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Nike has turned its running app into a dodgy mashup of Instagram and Snapchat
Nike has turned its running app into a dodgy mashup of Instagram and Snapchat
Photo: Graham Bower / Cult of Mac

All hell broke loose last week when Nike relaunched its much loved Nike+ Running app with a new offering called “Nike+ Run Club.” Plagued with bugs, sluggish performance and missing features, this update has infuriated some of Nike’s most loyal users, including me. Nike+ Running used to have an impressive 4.5 star rating on the App Store. Since the update, this has plummeted to just 1.5 stars. And Nike’s Facebook and Twitter accounts are now flooded with gripes.

So what happened? How could a single update turn one of the best iPhone running apps into one of the worst?

Which calorie-tracking app should you count on?

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Diet Apps - Social
A 10-mile run or a tasty bun — track your calories in and out.
Table: Graham Bower/Cult of Mac

Calorie-tracking apps like MyFitnessPal and MyNetDiary are no fun to use. Logging all your meals is a tedious chore, and unlike fitness apps that praise you for your hard work, diet apps tend to just tell you off for eating too much.

But when you are trying to lose or gain weight, these apps provide indispensable insights into where your calories are coming from and how you can optimize your diet to get the best results. So I’ve compared the leading calorie trackers to find out which one you should count on.

How to get fit with Pokémon Go

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Catching them call could help get you in shape
Catching them all can help get you in shape
Photo: Graham Bower / Cult of Mac

Unless you’ve been snoozing like a Snorlax, you can’t have escaped the phenomenon that is Pokémon Go. The smash hit instantly revolutionized mobile gaming (and rejuvenated Nintendo’s fortunes), and it’s also helping Pokéfans around the world get in shape.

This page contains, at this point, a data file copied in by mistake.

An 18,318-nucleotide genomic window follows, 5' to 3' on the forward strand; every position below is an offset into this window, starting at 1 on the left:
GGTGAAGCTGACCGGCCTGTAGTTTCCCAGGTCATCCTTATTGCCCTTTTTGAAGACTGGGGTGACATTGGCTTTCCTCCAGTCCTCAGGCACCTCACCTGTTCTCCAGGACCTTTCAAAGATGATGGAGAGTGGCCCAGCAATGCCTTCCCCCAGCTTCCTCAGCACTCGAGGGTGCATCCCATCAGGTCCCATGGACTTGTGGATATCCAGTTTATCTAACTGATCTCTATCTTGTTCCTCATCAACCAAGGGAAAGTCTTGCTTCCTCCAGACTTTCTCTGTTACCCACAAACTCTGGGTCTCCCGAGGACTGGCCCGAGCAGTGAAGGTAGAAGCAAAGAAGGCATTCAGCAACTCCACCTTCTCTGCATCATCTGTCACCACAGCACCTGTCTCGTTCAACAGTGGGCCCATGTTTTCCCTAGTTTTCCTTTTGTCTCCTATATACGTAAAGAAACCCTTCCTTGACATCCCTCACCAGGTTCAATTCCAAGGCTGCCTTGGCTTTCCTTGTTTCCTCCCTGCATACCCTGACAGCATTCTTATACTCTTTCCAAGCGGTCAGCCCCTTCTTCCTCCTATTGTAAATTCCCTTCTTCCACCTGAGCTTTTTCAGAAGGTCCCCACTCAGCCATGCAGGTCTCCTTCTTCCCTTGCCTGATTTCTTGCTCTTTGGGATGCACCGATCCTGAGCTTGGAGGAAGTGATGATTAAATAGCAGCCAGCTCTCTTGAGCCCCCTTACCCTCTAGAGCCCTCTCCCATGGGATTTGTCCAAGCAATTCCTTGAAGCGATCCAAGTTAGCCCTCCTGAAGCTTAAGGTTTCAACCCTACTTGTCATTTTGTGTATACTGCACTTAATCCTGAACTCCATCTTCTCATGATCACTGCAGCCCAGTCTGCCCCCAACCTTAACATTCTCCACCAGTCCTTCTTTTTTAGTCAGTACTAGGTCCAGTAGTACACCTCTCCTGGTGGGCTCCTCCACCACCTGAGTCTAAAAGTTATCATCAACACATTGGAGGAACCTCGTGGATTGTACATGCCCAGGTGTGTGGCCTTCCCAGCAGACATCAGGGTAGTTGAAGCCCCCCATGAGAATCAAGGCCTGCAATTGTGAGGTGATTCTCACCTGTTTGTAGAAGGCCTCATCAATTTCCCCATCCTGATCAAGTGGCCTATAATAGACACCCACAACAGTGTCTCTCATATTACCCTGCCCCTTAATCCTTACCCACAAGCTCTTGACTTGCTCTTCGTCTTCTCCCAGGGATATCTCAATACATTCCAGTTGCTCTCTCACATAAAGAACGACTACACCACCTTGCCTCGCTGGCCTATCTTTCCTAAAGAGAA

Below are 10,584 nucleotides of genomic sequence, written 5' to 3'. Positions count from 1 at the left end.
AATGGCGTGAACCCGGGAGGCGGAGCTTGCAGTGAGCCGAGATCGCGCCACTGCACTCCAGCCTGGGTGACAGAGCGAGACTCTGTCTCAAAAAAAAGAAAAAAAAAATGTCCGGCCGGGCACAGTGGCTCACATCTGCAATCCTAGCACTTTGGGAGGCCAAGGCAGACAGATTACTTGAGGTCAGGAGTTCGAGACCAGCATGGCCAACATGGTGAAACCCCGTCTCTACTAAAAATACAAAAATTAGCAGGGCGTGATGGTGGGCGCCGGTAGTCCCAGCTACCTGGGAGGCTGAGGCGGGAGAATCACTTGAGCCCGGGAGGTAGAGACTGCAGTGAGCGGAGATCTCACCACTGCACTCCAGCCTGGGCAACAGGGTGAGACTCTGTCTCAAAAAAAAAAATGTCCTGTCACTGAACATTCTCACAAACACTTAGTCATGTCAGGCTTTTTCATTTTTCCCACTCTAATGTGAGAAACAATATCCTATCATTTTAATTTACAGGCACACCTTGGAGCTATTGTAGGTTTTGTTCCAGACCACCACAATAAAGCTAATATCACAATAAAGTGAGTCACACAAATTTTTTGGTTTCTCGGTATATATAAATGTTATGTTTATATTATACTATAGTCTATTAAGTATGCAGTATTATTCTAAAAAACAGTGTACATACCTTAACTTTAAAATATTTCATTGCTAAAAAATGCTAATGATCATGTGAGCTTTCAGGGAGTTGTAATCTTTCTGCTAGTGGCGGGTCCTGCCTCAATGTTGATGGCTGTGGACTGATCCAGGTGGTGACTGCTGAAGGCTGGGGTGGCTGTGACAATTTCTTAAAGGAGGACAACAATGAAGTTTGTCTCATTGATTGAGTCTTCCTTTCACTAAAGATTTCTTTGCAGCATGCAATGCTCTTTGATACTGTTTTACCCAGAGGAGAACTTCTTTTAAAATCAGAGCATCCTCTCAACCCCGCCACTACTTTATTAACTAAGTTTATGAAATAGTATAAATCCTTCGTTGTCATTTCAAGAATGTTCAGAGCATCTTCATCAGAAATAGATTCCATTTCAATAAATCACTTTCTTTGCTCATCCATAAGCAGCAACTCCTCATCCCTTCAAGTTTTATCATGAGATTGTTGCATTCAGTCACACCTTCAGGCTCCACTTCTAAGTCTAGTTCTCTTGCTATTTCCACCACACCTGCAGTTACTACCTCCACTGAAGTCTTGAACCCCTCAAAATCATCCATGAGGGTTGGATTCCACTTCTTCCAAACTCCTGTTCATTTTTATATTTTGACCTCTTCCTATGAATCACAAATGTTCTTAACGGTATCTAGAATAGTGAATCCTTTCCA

You see, Pokémon Go is more than just a game: It is actually a fitness app in disguise. And with the help of these top tips from a Pokémon Master, you can ensure you are maximizing your fitness gains while you pocket the best Pokémon at the same time.

This ‘dark mode’ iPhone 7 might make Darth Vader squee

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iPhone 7 concept with black aluminum case and OLED dark mode screen
iPhone 7 concept with black aluminum case and OLED dark mode screen.
Image: Graham Bower/Cult of Mac

With so many iPhone 7 leaks and rumors on the interwebs right now, there may not be many surprises left by the time Apple unveils the device. But what if everything we think we know is wrong? Could all the iPhone 7 rumors be pointing toward something more interesting than the current crop of leaked photos?

Creating these iPhone 7 mockups based on recent rumors made me realize that the next iPhone could be a real black beauty.

Fitness apps obsess over running, but is it really good for you?

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To run, or not to run? That is the question.
Photo: Graham Bower/Cult of Mac

Millions of people go running with their iPhone or Apple Watch every day. Logging runs is one of the main features of just about every fitness gadget on the market.

So should you join the sweaty masses and start using a running app? Not so fast. Not everyone is suited to running, and it won’t develop all aspects of your fitness. Plus, there are loads of other kinds of exercise you could be doing instead. What makes running so special?